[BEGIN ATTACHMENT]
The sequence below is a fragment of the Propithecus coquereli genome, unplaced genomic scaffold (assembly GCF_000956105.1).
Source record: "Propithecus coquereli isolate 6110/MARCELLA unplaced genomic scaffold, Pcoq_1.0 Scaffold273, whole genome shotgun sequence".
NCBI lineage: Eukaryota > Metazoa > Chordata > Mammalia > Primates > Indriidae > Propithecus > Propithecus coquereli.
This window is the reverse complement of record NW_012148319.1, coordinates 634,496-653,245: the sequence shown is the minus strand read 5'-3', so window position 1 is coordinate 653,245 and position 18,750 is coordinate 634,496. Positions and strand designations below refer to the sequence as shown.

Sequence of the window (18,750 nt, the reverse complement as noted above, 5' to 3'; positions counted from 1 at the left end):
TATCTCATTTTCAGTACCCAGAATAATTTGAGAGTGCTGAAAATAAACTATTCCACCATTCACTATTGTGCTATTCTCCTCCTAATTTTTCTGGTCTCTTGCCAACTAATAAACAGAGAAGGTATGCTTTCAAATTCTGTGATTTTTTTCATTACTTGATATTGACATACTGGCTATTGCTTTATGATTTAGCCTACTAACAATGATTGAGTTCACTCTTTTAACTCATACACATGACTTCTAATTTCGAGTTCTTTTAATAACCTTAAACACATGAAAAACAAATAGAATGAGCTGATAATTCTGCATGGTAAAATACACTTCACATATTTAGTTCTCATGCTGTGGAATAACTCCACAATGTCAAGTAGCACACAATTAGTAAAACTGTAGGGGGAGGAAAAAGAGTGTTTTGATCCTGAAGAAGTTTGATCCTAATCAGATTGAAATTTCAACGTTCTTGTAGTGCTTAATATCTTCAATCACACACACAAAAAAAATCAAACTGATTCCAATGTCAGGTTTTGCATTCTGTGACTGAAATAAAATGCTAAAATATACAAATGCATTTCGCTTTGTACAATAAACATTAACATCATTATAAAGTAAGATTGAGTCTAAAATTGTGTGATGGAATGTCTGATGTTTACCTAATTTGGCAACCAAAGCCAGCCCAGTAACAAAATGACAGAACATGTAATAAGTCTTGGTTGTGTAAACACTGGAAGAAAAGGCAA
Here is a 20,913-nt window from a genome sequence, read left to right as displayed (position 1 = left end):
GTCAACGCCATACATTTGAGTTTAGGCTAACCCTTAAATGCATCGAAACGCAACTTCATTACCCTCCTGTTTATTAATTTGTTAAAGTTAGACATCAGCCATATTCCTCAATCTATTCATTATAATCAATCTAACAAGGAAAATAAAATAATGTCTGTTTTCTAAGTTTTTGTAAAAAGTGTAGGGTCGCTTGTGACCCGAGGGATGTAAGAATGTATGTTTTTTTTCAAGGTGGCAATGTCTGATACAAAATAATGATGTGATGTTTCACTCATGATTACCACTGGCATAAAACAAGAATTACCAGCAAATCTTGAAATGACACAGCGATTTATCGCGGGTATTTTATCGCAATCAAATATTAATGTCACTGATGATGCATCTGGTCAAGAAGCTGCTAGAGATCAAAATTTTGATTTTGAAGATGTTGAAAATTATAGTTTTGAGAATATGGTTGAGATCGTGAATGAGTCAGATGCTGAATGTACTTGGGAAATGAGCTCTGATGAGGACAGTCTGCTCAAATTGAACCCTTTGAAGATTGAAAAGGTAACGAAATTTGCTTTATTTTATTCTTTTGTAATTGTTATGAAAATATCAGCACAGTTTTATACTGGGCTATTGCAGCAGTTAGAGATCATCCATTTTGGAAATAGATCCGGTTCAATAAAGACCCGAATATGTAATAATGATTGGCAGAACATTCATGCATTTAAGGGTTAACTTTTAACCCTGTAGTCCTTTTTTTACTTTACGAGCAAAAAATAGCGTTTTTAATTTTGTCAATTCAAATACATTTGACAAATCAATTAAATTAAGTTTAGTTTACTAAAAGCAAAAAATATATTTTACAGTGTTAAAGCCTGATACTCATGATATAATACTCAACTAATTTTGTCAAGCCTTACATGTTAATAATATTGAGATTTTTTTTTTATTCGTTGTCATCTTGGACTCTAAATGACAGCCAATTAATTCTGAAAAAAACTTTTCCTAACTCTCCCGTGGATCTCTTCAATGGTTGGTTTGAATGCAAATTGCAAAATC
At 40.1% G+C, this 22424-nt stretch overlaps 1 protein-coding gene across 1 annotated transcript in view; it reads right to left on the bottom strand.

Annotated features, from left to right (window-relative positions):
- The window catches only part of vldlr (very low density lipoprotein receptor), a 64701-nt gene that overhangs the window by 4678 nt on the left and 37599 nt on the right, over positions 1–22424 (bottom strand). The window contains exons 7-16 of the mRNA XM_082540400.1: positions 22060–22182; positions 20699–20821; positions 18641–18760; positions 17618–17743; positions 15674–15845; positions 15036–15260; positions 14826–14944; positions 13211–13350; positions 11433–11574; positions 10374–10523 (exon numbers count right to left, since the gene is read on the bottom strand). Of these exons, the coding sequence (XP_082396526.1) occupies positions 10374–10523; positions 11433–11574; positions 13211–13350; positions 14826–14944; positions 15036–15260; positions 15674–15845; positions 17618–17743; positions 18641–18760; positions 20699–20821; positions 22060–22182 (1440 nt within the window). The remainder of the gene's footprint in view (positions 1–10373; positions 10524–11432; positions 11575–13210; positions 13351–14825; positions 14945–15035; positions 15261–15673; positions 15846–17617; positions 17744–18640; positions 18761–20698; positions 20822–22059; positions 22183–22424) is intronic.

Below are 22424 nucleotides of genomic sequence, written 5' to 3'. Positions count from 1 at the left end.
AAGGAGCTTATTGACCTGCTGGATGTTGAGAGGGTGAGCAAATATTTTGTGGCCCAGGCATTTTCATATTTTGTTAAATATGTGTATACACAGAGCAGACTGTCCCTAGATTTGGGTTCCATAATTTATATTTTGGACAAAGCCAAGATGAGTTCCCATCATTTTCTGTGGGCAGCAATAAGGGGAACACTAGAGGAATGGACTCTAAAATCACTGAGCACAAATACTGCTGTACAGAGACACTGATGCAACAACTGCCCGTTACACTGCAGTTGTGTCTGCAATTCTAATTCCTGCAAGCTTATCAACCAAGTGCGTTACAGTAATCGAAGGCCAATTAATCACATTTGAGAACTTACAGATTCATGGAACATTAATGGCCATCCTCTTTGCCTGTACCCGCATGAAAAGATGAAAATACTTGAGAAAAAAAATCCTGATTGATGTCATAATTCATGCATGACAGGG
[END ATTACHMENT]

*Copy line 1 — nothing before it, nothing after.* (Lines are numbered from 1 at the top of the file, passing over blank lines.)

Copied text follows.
The sequence below is a fragment of the Propithecus coquereli genome, unplaced genomic scaffold (assembly GCF_000956105.1).